Photo 1. Intense yellowing of mid-section fronds. One of them is hanging down because of a broken petiole, whereas the youngest and oldest fronds are still green.
New Hebrides coconut disease. It has also been known as foliar decay Mindus taffini. The name "Mindus taffini" belongs to the planthopper insect that transmits the disease.
Coconut foliar decay nanavirus. The abbreviation is CFDV.
Narrow. It is only recorded from Vanuatu.
The first symptom on palms in the field is yellowing of a few leaflets on any of the fronds between position seven and 11 from the spear leaf. The yellowing spreads along the fronds, and the fronds break near the base so that they hang down through the still green lower leaves. As the younger leaves age, reaching positions seven to 11, they, too, turn yellow, break and hang down. In time diseased palms have a few green fronds at the top, and broken mid-section fronds hanging through the lower, still green fronds below (Photo 1). As the disease progresses, the trunks narrow towards the top, and the palms die after 1-2 years, except for those that are tolerant to the disease and show remission of symptoms. In experimental tests with the susceptible Malayan Red Dwarf, symptoms occur 7-10 months after infection (Photos 2,3&4).
The virus that causes the disease is small and found at low concentrations in coconut palms; because of this, it is difficult to see in sap viewed by electron microscopy. The virus occurs in the phloem of the coconuts - the tubes in plants that transport foods from the leaves to the roots - but it has not been found in Hibiscus tiliceous or in any other plant growing near coconuts. Within coconut palms, the virus occurs in the leaves, roots, trunks, and the embryo and the husk of the nut. However, it is not known if the virus is transmitted in the seed.
Spread is by Myndus taffini, a planthopper, which breeds on the roots of Hibiscus tiliaceous (Photo 5). The adults of this insect feed on coconuts. In Vanuatu, Hibiscus tiliaceous is used as a living fence around blocks of coconuts, and those palms at the margins of the blocks are often the first to show symptoms.
Although Myndus taffini is known to transmit the virus, there is little known about its relationship with the virus. For instance, it is not known if the virus multiplies in the insect, or whether the nymphs or the adults, or both, acquire the virus.
The virus causes a lethal disease of coconuts in Vanuatu. However, it does not affect Vanuatu Tall or Vanuatu Dwarf varieties; they do not show symptoms and are said to be resistant to infection by the virus. By contrast, introduced varieties are nearly all affected by the disease, although there are differences between them. The Malayan Red Dwarf, for instance, is particularly susceptible to infection, whereas the Rennell Tall variety is tolerant, with some showing symptoms and then recovering. When palms recover from infection, and appear healthy once more, they are said to show "remission" of symptoms.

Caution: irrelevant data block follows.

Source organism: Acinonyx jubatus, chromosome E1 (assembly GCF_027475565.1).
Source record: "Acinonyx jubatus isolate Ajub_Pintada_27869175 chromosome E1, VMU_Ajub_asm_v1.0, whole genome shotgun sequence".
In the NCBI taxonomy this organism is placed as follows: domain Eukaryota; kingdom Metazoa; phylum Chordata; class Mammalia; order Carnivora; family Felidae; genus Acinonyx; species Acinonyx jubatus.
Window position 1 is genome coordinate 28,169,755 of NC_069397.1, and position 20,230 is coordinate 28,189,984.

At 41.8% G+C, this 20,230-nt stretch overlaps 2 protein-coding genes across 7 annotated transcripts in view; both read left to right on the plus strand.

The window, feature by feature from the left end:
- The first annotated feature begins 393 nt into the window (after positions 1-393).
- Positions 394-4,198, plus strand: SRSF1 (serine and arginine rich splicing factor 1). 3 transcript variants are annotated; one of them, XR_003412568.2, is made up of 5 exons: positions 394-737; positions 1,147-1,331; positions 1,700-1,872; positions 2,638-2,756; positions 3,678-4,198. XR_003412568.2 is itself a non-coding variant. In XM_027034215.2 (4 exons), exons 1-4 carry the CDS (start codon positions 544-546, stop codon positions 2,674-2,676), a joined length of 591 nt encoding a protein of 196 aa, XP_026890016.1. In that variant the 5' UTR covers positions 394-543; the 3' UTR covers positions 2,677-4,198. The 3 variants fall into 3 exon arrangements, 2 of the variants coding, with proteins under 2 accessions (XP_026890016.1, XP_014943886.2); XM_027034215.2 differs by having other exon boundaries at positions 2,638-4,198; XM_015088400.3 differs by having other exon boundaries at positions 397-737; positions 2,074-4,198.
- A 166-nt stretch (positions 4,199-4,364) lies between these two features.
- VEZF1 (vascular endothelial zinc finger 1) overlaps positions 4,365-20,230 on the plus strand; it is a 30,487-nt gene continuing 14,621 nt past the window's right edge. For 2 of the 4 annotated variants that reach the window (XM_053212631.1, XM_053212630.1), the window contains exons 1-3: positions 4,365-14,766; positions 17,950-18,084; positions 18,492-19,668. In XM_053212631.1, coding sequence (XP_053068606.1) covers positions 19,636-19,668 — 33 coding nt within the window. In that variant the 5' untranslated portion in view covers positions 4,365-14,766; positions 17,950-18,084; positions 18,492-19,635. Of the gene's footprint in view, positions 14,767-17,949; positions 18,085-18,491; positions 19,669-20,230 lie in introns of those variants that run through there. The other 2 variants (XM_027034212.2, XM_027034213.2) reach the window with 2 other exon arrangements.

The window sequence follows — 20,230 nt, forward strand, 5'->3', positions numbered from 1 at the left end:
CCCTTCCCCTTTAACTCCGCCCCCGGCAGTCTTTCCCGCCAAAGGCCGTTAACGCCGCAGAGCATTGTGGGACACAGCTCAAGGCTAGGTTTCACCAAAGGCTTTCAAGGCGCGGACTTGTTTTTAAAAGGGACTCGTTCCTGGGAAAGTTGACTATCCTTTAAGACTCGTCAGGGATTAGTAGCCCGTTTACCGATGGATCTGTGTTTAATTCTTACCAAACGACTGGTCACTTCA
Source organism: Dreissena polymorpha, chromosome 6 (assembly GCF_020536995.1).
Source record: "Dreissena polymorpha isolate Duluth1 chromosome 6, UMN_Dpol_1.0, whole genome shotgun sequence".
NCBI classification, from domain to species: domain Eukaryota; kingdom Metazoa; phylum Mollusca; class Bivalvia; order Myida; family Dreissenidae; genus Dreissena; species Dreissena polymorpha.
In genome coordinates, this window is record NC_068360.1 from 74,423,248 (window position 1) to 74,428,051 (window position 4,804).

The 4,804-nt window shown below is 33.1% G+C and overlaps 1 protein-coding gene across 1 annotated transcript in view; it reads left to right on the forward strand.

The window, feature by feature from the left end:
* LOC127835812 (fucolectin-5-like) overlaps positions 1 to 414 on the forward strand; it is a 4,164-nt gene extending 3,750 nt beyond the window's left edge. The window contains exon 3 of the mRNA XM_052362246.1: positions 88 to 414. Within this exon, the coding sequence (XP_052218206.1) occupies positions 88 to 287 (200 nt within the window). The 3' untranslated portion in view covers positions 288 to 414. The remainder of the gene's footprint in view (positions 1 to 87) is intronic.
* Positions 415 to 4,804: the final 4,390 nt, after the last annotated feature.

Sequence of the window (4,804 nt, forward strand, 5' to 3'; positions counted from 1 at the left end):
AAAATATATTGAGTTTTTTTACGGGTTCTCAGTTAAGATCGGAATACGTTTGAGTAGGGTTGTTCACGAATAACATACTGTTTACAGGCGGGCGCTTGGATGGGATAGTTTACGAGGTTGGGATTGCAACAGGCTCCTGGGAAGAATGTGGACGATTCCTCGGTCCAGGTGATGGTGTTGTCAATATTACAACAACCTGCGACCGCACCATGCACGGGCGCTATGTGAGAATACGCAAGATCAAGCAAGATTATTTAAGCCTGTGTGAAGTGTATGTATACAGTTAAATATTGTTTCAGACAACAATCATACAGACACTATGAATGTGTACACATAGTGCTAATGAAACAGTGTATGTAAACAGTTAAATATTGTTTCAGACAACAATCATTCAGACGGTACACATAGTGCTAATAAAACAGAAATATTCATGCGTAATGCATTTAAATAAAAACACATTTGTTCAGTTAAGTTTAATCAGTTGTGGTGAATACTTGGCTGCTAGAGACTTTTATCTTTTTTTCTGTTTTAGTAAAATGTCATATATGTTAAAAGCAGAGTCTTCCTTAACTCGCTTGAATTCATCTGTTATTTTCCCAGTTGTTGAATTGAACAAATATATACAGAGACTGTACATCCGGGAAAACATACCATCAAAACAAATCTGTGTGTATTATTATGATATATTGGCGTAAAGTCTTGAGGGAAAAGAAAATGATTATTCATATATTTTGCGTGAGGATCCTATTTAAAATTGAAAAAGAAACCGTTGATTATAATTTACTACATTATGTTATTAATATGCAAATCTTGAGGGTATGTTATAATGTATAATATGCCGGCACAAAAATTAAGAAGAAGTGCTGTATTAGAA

The disease is important in Vanuatu, not because it affects the local varieties grown in all the islands, but because it affects improvements to the coconut industry based on high-yielding hybrids. Local tall and dwarf varieties are low yielding compared to the hybrid varieties of commerce, e.g., Malayan Yellow Dwarf x Rennell Island Tall, Malayan Yellow Dwarf x West African Tall, and Cameroon Red Dwarf x Rennell Island Tall.
Look for yellowing leaflets and fronds in the mid-section of the palm and, later, palms that have a few green fronds at the top and bottom and broken mid-section fronds hanging through those below.
The FAO/IBPGR Technical Guidelines for the Safe Movement of Coconut Germplasm recommend that coconuts should be moved as embryos growing in a sterile tissue culture medium. As a special note, the Guidelines recommend that embryos, seedlings and palms from which pollen is collected should be tested for viroids and Coconut foliar decay virus. If that is not possible, seednuts may be transferred if they are germinated in intermediate (third country) quarantine, and indexed for viroids and Coconut foliar decay virus. (http://www.bioversityinternational.org/e-library/publications/detail/coconut/.)
The removal of the host tree of the insect that spreads the virus is likely to be beneficial but it has yet to be put to the test. Hibiscus tiliaceous is popular as a "living" fence throughout the Vanuatu, and its removal to prevent a disease that occurs only on exotic coconuts is unlikely to appeal to smallholder farmers who usually only plant Vanuatu Tall. Hybrid coconuts are mostly favoured by large-scale commercial producers.
The disease is best controlled by either planting selected Vanuatu tall or the hybrid, Vanuatu Tall x Vanuatu Red Dwarf.
This is not an appropriate method of control of this disease. It is difficult to spray coconuts because of their height, and it is unlikely to be a method of economic benefit.
AUTHOR Grahame Jackson
Photo 2 John Randles, Waite Agricultural Research Institute, Glen Osmond, South Australia.
Produced with support from the Australian Centre for International Agricultural Research under project PC/2010/090: Strengthening integrated crop management research in the Pacific Islands in support of sustainable intensification of high-value crop production, implemented by the University of Queensland and the Secretariat of the Pacific Community.
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